Outdoor Music Hours Extended as Businesses Fear Competition in Cincinnati
Entertainment districts in Covington are acutely aware of increased competition in the region's urban core, particularly as Cincinnati's The Banks continues to grow, attracting more visitors and keeping more customers on the north bank of the Ohio River.
Restaurants and bars in the Roebling Point district, the area north of Fourth Street near the Suspension Bridge, are hoping that one way to up their game is to extend permissible hours for outdoor music.
"Roebling Point (business) owners approached the city concerned about competition from The Banks and felt it was something to help them attract customers," said assistant city manager and city solicitor Frank Warnock.
The city commission unanimously agreed to the extension Tuesday night allowing the businesses to have live music outside till 11:00 p.m. Sunday through Thursday and till midnight on Friday and Saturday.
The move was not opposed by a resident who spoke or by two representatives from Mainstrasse Village, another Covington entertainment district, though they each had concerns of their own.
"The ordinance is not clear in this amendment," said Everett Dameron, a resident and rental property owner in neighboring Licking Riverside. "There's a lot of difference between having a guitar player and an eight-piece band."
"I support businesses very much but I'm in business, too, and losing tenants would be money out of my pocket."
Marty Boyer, who spoke on behalf of the Mainstrasse Village Association asked that the permissible hours for outdoor music be equal to each area. "Businesses that I've spoken with want to make sure that the hours are extended to them as well," Boyer said.
That idea was supported by Chris Penn, owner of Cock & Bull, a restaurant/bar in Mainstrasse. "Our businesses are getting snuffed out by The Banks," said Penn, who added that sales have been down at his location for the past two years. Though he's still making money, Penn admits that a downward trend is not one he wants to keep up.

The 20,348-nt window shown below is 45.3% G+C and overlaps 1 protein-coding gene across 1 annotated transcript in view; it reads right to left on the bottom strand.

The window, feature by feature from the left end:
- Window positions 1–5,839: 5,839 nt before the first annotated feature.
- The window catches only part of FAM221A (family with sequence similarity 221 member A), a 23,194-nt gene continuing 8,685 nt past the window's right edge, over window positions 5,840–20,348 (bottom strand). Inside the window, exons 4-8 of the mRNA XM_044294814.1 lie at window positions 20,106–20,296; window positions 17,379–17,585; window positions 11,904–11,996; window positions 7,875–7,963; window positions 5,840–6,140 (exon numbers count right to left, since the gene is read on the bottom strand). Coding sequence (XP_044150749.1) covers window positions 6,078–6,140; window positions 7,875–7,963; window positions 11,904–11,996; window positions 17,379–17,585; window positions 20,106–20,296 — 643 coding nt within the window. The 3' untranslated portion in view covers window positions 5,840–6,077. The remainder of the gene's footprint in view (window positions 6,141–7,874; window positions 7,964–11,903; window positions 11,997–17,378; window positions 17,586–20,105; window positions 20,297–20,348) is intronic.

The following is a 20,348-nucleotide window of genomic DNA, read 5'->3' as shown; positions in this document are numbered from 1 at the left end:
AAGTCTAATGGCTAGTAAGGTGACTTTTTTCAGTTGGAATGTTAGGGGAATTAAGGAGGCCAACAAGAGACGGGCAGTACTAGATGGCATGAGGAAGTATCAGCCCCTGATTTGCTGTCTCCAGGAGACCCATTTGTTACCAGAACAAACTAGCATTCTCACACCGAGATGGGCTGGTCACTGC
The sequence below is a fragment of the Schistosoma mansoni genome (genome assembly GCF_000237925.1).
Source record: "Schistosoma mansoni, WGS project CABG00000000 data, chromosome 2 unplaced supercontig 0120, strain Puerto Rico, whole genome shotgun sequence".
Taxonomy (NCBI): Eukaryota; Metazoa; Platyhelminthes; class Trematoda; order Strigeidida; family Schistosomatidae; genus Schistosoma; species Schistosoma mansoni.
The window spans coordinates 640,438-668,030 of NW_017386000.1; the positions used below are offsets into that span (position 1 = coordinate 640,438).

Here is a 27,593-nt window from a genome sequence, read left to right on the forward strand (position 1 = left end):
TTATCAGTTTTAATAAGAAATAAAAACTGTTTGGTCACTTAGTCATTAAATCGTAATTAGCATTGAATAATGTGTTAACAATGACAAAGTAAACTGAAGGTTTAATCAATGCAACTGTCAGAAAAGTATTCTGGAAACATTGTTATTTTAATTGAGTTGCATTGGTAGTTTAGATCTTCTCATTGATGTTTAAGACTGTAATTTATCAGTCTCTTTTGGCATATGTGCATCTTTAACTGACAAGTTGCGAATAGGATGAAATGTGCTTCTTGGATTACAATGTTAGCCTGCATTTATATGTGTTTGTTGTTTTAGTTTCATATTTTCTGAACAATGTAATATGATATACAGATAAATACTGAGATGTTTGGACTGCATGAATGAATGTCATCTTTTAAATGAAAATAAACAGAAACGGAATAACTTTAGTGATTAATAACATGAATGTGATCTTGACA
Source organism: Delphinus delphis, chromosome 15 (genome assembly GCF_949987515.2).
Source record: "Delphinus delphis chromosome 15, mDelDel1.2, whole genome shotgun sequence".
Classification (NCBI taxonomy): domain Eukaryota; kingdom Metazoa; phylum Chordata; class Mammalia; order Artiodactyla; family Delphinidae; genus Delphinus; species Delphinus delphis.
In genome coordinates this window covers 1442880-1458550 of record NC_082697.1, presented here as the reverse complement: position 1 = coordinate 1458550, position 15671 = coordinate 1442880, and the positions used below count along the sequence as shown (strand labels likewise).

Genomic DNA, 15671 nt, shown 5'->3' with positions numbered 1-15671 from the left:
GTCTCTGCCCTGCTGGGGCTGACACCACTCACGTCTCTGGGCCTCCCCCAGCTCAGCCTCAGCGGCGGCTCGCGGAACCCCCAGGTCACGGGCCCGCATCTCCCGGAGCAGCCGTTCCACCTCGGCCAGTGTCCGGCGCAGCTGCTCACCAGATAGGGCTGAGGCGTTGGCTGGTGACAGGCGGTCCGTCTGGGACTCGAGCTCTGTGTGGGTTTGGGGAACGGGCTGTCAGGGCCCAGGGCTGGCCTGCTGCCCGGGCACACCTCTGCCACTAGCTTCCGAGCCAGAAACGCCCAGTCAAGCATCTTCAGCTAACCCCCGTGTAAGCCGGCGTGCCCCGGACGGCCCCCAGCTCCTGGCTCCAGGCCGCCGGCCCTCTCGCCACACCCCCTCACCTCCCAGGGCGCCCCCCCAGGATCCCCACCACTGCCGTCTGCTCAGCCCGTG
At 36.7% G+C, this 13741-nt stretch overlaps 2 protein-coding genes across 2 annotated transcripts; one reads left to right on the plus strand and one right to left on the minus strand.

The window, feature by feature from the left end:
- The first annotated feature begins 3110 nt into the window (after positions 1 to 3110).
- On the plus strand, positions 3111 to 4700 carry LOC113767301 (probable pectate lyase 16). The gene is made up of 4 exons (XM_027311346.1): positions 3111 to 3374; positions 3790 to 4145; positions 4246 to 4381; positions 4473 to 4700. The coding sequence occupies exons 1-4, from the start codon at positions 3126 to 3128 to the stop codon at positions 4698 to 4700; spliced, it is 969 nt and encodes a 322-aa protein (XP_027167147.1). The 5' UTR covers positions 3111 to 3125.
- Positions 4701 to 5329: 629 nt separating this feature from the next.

"I encourage you all to support Roebling Point but I would encourage you to extend it to us, too. Between the casino and The Banks, we have to get people back on this side of the river."
"I would prefer to be liberal to let you do that but let's try it over here first," Warnock said.
"They are different areas and residents are a little more engaged in Mainstrasse than (Roebling Point)," said city commissioner Chuck Eilerman. "But it certainly makes sense to be comparable."
After a discussion, the city commission and administration decided to allow the extension in Roebling Point, possibly for an undetermined trial period, and then re-visiting the possibility of extending hours in Mainstrasse Village down the road.
The outdoor music extension is only available to those businesses that have city-approved licenses for outdoor dining. Violations could result in revoked permission.
Mayor Sherry Carran said that any outdoor performances would still have to comply with city ordinances related to loud music.
Josh Rhodes, general manager at Molly Malone's, a Roebling Point restaurant and bar, thanked the commission for the extension. "We want to be respectful of our neighbors and city, but we think this would be a competitive advantage with what's going on across the river," he said.
Written by Michael Monks, editor & publisher of The River City News
Photo: Keystone Bar & Grill in Roebling Point/via the business's Facebook page